Small to medium businesses failing to keep up with digital advances are putting their productivity and security at risk, according to a new report released by the Bankwest Curtin Economics Centre.
The centre’s senior research fellow Daniel Kiely said the report revealed a striking image of underutilisation of ICT, with 90 per cent of small businesses placing little or no importance on data analytics.
“It is in proper and effective use of the internet that businesses can increase productivity and develop intel for their existing and emerging markets and see information to enhance and develop innovations,” he said.
Of major concern, he said, was that 75 per cent of small businesses attached no or little importance to cyber security.
“We live in an era where customer, supplier and employee data are increasingly digitalised. Small businesses benefit from proper use of such data, but also need to be aware of the risks,” he said.
“It is imperative to raise awareness among small business owners and to ensure that appropriate processes and systems are in place to mitigate such risks.”
“This compares with larger businesses with eight out of 10 reporting cyber security being of major or more importance.”
The report – released last Thursday – revealed that 95 per cent of businesses were accessing ICT, but mostly for traditional purposes such as accounting and invoicing rather than activities that could enhance productivity.
The report, called Falling through the net: The digital divide in WA, also found:
- Only 40 per cent of businesses with 0-4 employees had a web presence, compared with 94 per cent of businesses with 200 or more employees
- Only 31 per cent of businesses with 0-4 employees had a social media presence, compared with 80 per cent of businesses with 200 or more employees
- Businesses with 200+ employees are most likely to use IT specialists (83 per cent) compared with 46 per cent with 20-199 employees; 24 per cent with 5-19 people; and 15 per cent with 0-4 people.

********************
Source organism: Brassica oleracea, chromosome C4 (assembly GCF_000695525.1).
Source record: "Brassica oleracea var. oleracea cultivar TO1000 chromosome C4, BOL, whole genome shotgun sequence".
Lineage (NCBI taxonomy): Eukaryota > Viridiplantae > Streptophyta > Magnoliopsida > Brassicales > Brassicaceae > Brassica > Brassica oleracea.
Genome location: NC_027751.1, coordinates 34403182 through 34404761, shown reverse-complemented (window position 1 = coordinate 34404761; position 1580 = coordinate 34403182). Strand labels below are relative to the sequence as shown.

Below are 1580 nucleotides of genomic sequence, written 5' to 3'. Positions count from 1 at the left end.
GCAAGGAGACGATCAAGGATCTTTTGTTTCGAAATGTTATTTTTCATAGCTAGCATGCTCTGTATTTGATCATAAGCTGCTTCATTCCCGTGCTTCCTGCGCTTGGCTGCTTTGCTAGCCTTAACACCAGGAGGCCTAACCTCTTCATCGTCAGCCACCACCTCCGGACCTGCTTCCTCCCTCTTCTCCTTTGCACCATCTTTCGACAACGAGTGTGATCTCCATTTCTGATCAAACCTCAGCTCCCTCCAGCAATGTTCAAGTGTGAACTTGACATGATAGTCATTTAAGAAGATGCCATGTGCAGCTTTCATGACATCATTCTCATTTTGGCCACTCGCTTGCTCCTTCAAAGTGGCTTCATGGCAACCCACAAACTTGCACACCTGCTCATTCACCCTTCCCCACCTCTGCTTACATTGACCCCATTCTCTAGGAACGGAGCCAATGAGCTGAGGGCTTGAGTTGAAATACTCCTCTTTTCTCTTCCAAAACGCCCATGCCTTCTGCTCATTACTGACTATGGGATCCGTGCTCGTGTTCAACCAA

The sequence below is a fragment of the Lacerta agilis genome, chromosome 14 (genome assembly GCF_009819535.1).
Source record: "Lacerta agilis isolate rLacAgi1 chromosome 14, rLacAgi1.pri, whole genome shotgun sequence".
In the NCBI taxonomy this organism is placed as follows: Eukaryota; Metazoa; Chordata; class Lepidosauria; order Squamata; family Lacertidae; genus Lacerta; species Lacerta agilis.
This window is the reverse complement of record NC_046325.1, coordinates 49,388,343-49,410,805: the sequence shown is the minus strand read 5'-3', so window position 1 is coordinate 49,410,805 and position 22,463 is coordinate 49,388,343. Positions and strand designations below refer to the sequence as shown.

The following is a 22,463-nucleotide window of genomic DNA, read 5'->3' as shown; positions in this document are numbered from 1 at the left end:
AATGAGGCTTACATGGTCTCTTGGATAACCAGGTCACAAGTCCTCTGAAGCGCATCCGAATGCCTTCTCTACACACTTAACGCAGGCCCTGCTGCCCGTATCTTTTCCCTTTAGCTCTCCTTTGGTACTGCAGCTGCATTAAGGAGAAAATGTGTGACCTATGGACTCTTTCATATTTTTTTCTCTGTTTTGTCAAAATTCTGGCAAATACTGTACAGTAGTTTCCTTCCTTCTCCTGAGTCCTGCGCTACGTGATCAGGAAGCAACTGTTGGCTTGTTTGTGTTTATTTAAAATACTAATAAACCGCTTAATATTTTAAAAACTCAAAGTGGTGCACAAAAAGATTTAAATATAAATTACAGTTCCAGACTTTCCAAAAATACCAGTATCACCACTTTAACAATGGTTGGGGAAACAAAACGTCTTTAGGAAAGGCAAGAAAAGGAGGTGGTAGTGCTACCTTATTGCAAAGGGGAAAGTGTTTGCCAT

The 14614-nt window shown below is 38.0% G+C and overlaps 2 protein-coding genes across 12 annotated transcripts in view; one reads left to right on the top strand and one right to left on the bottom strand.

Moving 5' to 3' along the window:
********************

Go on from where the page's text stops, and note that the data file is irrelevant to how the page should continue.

Bankwest Curtin Economics Centre Director Alan Duncan said businesses needed to embrace the power of data analytics, product and process innovations and the internet of things.
“Co-ordinated schemes need to be developed to offer training to businesses in the opportunities before them and the risks they face in the conditional world,” he said.
“The information highway is every bit as important as the freeways that connect us and digital infrastructure must sit at the heart of the state’s infrastructure planning and be integrated into the planning, budgeting and rollout strategies of transport infrastructure particularly across the regions.”
Women in Technology WA Chair Pia Turcinov said conversations around digital had focused on the big end of town and start-ups, with SMEs – despite being the largest employers in the economy – being largely under recognised.
She said while 95 per cent of businesses accessing the internet was positive, there was a need to change the mindset of SMEs as too many thought going digital meant using social media or having a Facebook page.
“It’s far more than that, so how do we educate them and move them into that space where they see productivity issues and optimising what their business looks like in every sense of the workplace,” she said.
“The competitor is no longer down the road. The competitor for SMEs is worldwide, we’ve seen Amazon come into the market … how do we futureproof the Australian SME sector so they can actually gauge their own interest and grow their businesses?”
Minister Assisting the Prime Minister for Digital Transformation Michael Keenan said West Australians were living though a time of remarkable change and the workforce was changing at a pace that it hadn’t seen before.
“Forty per cent of the jobs we are doing today won’t exist in 2025, whether that comes to pass, time will tell.”
To view the report, visit here.
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